The problem with applying the industrial economic model to agriculture is the nature of farming itself.  Farms are not factories.  Farms are embedded within biological systems.  A healthy farm has natural diversity rather than factory-like precision and specialization. A healthy farm exhibits complex communities of plant and animal species instead of oversimplified monocultures.  And finally, a healthy farm is scaled according to what the land can resiliently sustain, not drawing too excessively from local water supplies, or overwhelming the surrounding area with wastes that can’t be safely applied as fertilizers or tolerated by neighbors.

And Daniel Imhoff cites the Union of Concerned Scientists, which has identified seven factors that have contributed to the rapid expansion of the factory food industry.

  1. subsidy programs that have allowed large producers to lower operating costs by buying discounted grains;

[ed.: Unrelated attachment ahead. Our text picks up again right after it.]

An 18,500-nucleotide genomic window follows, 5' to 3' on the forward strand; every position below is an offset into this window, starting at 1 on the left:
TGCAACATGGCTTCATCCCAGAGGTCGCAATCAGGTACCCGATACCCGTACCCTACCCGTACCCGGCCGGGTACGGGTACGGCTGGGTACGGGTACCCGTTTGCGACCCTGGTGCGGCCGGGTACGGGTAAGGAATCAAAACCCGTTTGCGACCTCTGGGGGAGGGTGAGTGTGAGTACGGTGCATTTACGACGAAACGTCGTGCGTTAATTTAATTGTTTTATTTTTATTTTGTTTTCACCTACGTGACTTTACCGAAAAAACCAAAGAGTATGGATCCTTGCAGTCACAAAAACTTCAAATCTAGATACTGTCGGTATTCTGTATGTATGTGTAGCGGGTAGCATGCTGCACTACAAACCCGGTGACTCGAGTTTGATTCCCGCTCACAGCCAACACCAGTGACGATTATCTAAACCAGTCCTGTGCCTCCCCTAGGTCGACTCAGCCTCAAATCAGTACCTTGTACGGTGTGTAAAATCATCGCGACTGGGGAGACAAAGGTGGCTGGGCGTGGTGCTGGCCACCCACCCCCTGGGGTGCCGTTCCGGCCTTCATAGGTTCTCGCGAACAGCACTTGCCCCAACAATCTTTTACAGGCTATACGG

2. innovations in breeding that produce animals tailored to harsh confinement conditions;
  3. increasing use of antibiotics to thwart disease;
  4. avoiding the costs of safe manure handling and treatment;
  5. lack of enforcement of existing anti-trust and environmental regulations;
  6. the domination of markets through contracts and ownership; and disregard of the negative effects of concentrated production on people living near the facilities. (109)

Our Questions for Daniel Imhoff.   Daniel Imhoff  is both editor of and a contributor to a new book titled CAFO The Tragedy of Industrial Animal.  Factories. The book has a distinguished list of contributors that includes Michael Pollan, Robert F. Kennedy, Jr., Anna Lapé, and Joel Salatin.

  • Your title, CAFO,  is an acronym.  It sounds industrial or corporate.  What does it stand for and why did you choose it for the title of your book?
  • This is a large book, coffee table size, lavishly  designed and illustrated with hundreds of disturbing color photos of factory farming operations and abuses.  Why did you choose to do the book this way?
  • Could you give us a rough indication of the size and scope of CAFOs—in the U.S. and/or globally?  How much of the world’s food comes from these operations?  (What is “vertical integration”?)